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Look of adoration

July 29, 2014

My wife, Billie, and I were in a cafeteria eating. I looked up as an elderly man pushed a woman in a wheelchair to a table behind my wife. Cafeteria attendants brought the food trays for both the man and woman. The attendants set the plates and bowls of food on the table and left with the trays. We were sitting two tables away.

The man took the silverware from the napkin and tucked the napkin into the woman’s collar like a bib. He rearranged the bowls of vegetables and dessert in front of her. As he did these tasks for the woman, her head tilted back looking up at his face. Her eyes never left his face. She was smiling with a radiant glow on her face, showing total adoration for the man. He moved his chair closer to the corner of the table, near the woman.

As he sat down and offered a blessing for the meal, she bowed her head. When he said, “Amen,” she raised her head and looked at him again with that glow of love.

The man fed the woman a bite and wiped her mouth with a napkin. He alternated between feeding her and eating his own meal. Her eyes never left his face. When she finished chewing a bite, she smiled with that look of total love. Her love for him lit up her entire face.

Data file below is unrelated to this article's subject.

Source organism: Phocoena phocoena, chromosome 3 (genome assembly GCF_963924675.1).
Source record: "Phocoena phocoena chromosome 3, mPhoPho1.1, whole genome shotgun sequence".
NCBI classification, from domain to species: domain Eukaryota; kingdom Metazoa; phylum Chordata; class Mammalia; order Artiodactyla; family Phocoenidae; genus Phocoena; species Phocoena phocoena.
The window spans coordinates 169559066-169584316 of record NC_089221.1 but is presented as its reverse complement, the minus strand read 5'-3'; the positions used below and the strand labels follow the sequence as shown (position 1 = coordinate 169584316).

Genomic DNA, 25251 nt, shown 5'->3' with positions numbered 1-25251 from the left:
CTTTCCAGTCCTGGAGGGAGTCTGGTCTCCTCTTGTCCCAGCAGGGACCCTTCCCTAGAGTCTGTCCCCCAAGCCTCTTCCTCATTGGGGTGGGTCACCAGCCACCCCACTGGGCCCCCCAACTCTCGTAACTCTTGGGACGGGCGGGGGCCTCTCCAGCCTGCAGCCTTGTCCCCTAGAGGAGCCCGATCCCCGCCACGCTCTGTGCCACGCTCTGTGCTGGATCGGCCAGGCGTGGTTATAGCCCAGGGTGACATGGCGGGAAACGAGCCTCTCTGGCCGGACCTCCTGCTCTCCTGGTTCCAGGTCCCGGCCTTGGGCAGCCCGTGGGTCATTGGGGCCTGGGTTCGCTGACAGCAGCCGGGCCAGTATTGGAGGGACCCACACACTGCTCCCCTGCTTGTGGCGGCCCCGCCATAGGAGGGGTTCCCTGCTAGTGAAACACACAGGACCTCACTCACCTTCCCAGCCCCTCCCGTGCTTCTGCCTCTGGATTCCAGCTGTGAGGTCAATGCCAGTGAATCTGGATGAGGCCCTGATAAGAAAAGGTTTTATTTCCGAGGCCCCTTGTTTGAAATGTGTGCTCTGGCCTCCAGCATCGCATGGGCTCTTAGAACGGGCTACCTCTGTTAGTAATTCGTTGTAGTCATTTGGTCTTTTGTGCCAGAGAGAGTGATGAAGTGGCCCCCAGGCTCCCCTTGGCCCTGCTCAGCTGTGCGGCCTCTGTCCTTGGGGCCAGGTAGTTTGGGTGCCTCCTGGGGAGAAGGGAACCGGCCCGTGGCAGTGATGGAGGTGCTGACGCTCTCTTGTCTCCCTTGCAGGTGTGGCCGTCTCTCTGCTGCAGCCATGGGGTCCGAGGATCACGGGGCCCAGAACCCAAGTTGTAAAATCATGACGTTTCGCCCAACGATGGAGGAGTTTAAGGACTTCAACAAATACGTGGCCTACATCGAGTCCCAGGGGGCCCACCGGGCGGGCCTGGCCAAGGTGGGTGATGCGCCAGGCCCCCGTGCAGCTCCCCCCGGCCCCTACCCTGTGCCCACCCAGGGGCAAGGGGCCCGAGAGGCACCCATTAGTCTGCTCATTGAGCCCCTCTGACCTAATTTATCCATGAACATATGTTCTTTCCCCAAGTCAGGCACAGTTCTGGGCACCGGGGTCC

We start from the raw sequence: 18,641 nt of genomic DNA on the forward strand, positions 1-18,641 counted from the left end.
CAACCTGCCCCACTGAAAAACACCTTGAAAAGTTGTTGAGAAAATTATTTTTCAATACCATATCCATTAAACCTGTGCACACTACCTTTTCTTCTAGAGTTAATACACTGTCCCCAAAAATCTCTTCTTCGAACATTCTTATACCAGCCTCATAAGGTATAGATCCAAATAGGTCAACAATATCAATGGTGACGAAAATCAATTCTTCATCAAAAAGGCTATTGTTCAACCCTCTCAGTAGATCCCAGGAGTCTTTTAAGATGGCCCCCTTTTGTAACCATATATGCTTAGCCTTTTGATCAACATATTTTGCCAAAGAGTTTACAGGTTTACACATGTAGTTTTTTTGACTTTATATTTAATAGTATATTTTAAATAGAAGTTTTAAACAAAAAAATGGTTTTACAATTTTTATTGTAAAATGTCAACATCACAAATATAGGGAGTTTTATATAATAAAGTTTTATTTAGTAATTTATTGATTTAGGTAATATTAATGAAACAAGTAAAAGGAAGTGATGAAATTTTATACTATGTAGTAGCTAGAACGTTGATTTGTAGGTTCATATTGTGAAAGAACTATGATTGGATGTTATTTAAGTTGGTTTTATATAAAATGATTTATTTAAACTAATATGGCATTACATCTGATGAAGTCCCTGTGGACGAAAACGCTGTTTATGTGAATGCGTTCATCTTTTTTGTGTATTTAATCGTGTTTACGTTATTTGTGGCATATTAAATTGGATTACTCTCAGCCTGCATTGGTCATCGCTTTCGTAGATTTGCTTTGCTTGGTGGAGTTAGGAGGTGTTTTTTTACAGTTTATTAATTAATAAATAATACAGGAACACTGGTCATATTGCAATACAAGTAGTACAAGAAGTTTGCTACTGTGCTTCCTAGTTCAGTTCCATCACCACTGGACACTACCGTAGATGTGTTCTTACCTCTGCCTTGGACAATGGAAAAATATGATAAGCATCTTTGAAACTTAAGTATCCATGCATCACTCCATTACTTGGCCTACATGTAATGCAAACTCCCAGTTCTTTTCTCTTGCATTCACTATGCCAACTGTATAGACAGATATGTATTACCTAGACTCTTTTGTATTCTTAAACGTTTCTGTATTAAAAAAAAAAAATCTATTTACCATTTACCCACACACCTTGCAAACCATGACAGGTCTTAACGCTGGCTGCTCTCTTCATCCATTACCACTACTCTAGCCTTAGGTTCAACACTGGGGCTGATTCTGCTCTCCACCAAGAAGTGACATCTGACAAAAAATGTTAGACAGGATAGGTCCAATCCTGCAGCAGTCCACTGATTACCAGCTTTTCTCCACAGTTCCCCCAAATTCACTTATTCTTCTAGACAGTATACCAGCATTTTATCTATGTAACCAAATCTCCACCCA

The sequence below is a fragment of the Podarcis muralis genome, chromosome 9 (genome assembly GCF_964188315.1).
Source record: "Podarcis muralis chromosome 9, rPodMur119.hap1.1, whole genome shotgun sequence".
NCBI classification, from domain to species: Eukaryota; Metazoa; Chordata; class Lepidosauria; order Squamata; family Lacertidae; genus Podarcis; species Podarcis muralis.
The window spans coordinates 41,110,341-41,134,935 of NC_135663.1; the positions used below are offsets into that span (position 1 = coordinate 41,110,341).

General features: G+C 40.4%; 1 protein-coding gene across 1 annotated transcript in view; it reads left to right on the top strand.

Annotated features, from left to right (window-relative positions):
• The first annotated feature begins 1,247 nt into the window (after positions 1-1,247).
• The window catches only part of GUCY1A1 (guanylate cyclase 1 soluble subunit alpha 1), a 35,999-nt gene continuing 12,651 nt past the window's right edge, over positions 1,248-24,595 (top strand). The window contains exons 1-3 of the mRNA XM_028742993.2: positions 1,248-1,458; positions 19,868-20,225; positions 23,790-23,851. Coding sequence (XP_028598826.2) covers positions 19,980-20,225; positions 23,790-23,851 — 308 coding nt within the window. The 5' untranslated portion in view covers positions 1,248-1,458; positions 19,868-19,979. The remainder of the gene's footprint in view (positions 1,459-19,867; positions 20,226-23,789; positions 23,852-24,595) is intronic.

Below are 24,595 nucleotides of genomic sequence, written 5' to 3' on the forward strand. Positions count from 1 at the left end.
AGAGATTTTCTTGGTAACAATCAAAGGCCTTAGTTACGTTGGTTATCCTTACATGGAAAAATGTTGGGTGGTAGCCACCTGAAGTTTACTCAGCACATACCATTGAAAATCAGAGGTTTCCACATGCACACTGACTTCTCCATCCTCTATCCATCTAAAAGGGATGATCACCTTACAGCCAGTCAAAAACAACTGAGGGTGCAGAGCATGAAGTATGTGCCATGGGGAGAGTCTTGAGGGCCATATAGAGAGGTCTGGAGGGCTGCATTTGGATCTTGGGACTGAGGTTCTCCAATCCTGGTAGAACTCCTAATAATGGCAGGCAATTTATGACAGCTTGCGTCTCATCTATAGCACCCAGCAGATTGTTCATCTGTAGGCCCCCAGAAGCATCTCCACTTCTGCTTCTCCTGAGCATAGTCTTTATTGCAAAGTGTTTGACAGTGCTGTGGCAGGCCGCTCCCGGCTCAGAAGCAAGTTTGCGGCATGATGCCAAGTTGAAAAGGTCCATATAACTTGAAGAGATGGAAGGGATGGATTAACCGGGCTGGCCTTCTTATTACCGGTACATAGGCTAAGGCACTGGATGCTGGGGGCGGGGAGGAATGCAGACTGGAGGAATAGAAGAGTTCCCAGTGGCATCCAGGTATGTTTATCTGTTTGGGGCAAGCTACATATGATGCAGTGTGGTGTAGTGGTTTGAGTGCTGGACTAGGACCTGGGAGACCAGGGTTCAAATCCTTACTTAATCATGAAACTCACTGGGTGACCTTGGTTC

Tears formed and began running down my cheek. My wife could not see the couple, since they were behind her, and asked what was wrong. I described what I was watching and she said, “You’re getting mighty sentimental in your old age.” I couldn’t help it because the sight of this woman’s love for her caregiver was priceless.

I saw a similar look in the eyes of a classmate’s wife at an Anson school reunion a year before Billie died. I saw a friend caring for his invalid wife. I found out that she had suffered a brain tumor and could do nothing for herself. He not only had to bathe her, he had to dress her, comb her hair, apply makeup and spoon feed her. As I watched him feed her a snack at our reception and then wipe her mouth, I saw the love for each other in their eyes.

I also saw that look in Billie’s eyes a few times during her last days. Some times she would get angry with me about something, but other times she would look at me with that look knowing that I was doing my best to take care of her. That look was priceless and made the time spent caregiving worth every minute.


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